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Fri Jan 10, 2020, 09:14 PM

The House Just Voted To Regulate PFAS. Here's What You Need To Know

Source: PBS News

A class of industrial chemicals linked to a range of health effects, including reproductive and developmental issues, has become a hot-button issue on Capitol Hill, on the presidential campaign trail and in state legislatures across the country.

The U.S. House of Representatives approved a bill Friday that would set a deadline for the Environmental Protection Agency to implement a national drinking water standard for per- and polyfluoroalkyl substances, commonly known as PFAS.

According to the Food and Drug Administration, these chemicals are used in a range of products, including stain- and water-resistant fabrics, fire-fighting foams, non-stick cookware and food packaging. That’s because PFAS are resistant to elements like fire, water and oil.

But that resistance is also what allows PFAS to stick around in the body, or bioaccumulate, and persist in nature. Several of these chemicals have been found in drinking water across the country. The EPA said in February 2019 that it would propose a national drinking water standard for two of the oldest and most well-studied chemicals in the PFAS family — perfluorooctanoic acid (PFOA) and perfluorooctane sulfonic acid (PFOS).

Read more: https://www.pbs.org/newshour/health/the-house-just-voted-to-regulate-pfas-heres-what-you-need-to-know

- Barrels of dirt from groundwater contaminated with PFAS.

- What are PFAS? Nearly 5,000 different substances make up the PFAS family. Human studies have linked PFOA exposure to decreased vaccination response, thyroid disorders and kidney and testicular cancer. Exposure to certain PFAS, including PFOA and PFOS, has been shown to lower a person’s chance of getting pregnant, increase cholesterol, negatively impact the immune system and affect children’s growth, learning and behavior.

A 2018 report from the nonprofit Environmental Working Group found that more than 100 million Americans may have PFAS in their drinking water. But ingestion isn’t the only way that people can be introduced to the chemicals. Taking a hot shower using PFAS-contaminated water, for example, would cause a person to risk both breathing in the compounds and absorbing them through the skin.

PFOA and PFOS have a half life of between three to five years in humans. That’s how long it takes the body to eliminate 50 percent of those chemicals once they’ve built up in the blood. Those two chemicals are no longer manufactured in the United States, but consumers may still be exposed to them through imported products. The legislation would also prohibit the manufacture or sale of any chemical in the PFAS family that the agency has found to pose “an unreasonable risk of injury” to human health or the environment.

“Every American deserves access to clean drinking water,” Rep. Dan Kildee, D-Mich., a co-sponsor of the House bill, told reporters during a phone call Thursday. “The PFAS Action Act will protect families from PFAS in their drinking water, in their lakes, rivers and streams, and in the air by requiring PFAS to be listed under the Safe Drinking Water Act, the Clean Water Act and the Clean Air Act.”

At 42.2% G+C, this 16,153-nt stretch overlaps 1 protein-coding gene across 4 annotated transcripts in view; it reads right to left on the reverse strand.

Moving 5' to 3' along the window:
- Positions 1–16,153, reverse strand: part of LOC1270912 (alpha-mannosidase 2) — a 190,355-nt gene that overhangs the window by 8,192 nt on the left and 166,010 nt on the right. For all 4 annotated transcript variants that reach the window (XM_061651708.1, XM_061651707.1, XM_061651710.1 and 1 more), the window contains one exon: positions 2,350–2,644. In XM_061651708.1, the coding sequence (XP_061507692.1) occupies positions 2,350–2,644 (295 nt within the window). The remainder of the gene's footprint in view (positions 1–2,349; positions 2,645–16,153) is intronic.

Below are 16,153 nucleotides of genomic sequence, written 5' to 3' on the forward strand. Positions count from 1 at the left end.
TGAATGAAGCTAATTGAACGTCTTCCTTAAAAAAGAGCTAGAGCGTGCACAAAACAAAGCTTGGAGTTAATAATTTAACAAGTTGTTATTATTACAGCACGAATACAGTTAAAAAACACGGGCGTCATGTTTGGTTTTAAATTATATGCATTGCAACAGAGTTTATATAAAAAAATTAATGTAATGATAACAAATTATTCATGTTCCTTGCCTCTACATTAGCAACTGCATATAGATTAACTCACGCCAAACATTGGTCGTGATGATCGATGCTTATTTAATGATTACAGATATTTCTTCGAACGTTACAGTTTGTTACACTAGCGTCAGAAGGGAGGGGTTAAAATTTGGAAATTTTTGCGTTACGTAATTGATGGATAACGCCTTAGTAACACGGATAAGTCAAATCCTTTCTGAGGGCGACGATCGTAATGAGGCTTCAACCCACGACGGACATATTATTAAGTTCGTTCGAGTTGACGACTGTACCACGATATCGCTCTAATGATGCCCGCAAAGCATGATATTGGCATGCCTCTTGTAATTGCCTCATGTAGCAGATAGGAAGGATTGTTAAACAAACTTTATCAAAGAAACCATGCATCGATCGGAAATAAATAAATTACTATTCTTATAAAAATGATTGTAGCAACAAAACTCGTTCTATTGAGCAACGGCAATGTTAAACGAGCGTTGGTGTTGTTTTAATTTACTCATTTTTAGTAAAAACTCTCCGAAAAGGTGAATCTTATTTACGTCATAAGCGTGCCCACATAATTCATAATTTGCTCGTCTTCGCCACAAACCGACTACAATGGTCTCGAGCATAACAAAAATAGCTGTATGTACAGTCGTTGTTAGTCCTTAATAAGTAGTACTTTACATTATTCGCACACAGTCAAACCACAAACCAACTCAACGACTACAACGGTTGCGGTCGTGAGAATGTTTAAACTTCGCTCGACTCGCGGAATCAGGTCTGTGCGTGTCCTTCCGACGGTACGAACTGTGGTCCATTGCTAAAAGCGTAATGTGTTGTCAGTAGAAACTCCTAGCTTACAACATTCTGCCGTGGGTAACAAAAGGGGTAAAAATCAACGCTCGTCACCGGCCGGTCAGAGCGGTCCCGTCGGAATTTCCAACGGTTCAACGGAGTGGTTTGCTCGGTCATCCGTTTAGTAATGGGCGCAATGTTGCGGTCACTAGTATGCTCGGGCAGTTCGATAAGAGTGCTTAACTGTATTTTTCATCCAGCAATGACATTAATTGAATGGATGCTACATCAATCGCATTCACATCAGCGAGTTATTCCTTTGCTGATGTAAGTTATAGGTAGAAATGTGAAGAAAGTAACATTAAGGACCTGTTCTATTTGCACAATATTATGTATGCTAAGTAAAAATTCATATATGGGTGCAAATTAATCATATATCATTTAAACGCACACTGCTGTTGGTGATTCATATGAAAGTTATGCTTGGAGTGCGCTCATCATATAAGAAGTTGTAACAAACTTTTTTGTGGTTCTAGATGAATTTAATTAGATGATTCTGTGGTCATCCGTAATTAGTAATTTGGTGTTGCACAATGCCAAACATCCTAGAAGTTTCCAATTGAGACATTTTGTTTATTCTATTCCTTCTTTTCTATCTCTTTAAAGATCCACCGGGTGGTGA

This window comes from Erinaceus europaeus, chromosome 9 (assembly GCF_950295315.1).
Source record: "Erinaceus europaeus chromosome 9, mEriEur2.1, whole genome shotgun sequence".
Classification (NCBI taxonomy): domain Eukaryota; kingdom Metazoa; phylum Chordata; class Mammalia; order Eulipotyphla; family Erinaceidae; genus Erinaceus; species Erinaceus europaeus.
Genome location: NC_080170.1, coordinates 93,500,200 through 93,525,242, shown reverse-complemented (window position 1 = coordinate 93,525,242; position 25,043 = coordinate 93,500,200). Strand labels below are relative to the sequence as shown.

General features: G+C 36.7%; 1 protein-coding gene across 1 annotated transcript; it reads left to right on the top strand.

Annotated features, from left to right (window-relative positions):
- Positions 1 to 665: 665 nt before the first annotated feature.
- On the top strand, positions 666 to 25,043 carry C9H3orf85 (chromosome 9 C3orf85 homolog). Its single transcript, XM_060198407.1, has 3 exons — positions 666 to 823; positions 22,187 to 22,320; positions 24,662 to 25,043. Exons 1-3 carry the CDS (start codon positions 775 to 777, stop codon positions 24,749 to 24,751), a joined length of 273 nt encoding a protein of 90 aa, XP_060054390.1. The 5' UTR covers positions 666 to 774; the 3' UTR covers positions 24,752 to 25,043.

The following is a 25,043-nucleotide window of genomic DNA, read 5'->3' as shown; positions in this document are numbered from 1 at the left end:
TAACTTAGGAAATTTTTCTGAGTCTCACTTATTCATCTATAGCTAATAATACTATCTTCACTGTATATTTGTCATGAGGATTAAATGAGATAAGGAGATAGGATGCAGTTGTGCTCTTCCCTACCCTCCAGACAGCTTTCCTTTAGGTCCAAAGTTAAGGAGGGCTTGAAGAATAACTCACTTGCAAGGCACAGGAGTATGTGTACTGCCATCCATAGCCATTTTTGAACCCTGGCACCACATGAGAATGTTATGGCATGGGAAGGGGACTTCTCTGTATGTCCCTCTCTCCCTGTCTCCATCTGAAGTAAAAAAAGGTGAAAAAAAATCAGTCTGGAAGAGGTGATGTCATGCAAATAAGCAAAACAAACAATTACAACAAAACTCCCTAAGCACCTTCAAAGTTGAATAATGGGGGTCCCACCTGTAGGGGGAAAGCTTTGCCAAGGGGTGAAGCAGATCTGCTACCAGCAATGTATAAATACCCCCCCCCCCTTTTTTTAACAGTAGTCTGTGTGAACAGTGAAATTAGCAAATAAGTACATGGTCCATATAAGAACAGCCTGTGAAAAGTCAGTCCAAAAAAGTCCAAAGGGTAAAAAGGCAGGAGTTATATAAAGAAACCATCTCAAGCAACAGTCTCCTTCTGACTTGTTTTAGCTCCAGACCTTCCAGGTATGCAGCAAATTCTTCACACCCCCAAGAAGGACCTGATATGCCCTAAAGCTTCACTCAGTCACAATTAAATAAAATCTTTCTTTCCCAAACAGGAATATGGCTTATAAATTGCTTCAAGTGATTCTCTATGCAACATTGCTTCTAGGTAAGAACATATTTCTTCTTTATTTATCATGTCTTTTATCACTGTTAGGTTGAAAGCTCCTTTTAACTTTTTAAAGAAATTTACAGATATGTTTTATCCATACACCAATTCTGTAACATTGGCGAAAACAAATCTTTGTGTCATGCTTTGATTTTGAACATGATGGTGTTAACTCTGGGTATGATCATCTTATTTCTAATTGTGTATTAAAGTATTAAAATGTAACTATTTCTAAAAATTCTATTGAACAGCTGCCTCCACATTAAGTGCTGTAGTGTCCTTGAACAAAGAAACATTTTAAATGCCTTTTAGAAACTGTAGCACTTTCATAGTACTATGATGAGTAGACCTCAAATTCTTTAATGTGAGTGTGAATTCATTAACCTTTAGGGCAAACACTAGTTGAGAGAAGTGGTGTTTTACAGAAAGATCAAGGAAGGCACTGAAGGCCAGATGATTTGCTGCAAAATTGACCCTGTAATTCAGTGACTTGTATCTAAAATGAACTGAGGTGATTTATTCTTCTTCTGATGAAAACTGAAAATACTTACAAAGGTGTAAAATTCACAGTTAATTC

- EWG, Environmental Working Group, PFAS

- Michigan News, PFAS,

WASHINGTON — The U.S. House of Representatives on Friday passed sweeping reforms that supporters say will help remove PFAS contaminants from drinking water. Two dozen Republicans joined 222 Democrats in approving the bill, which would designate PFAS a hazardous chemical under the Superfund Act. That means manufacturers and the U.S. Department of Defense — two of the largest creators of the man-made class of chemical — could be held responsible for a speedy cleanup.

“PFAS is an urgent health and environmental threat, period, and no one can deny that,” a passionate Rep. Debbie Dingell, D-Mich., said on the House floor Friday as she moved to end the debate over the bill. “The longer we wait, the worse the contamination becomes. The time is now to act.” PFAS contamination has been found at nearly 300 sites nationwide, particularly near military bases that use a firefighting foam containing the chemicals...

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Reply The House Just Voted To Regulate PFAS. Here's What You Need To Know (Original post)
appalachiablue Jan 2020 OP
JudyM Jan 2020 #1
TlalocW Jan 2020 #2
murielm99 Jan 11 #3
EndlessWire Jan 11 #4

Response to appalachiablue (Original post)

Fri Jan 10, 2020, 10:35 PM

1. We actually got a couple dozen republicans to join in a pro-health, pro-environment bill. Nice.

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Response to appalachiablue (Original post)

Fri Jan 10, 2020, 11:50 PM

2. I initially read that as PEAS

And I was all, "Oh, what the fuck now?"


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Response to TlalocW (Reply #2)

Sat Jan 11, 2020, 01:46 AM

3. LOL!

I do that sort of thing all the time. Or I think, "Oh no! What did the orange asshole do NOW?"

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Response to TlalocW (Reply #2)

Sat Jan 11, 2020, 06:29 PM

4. LOL!

So did I! I also thought it said they had voted to regulate "peas," and I thought, "I don't like peas, do I care?" But, I had just read about how he is destroying the dairy industry, so I decided, "Hell, yeah! Push back on his destruction of the pea industry!"

Fuck Trump!

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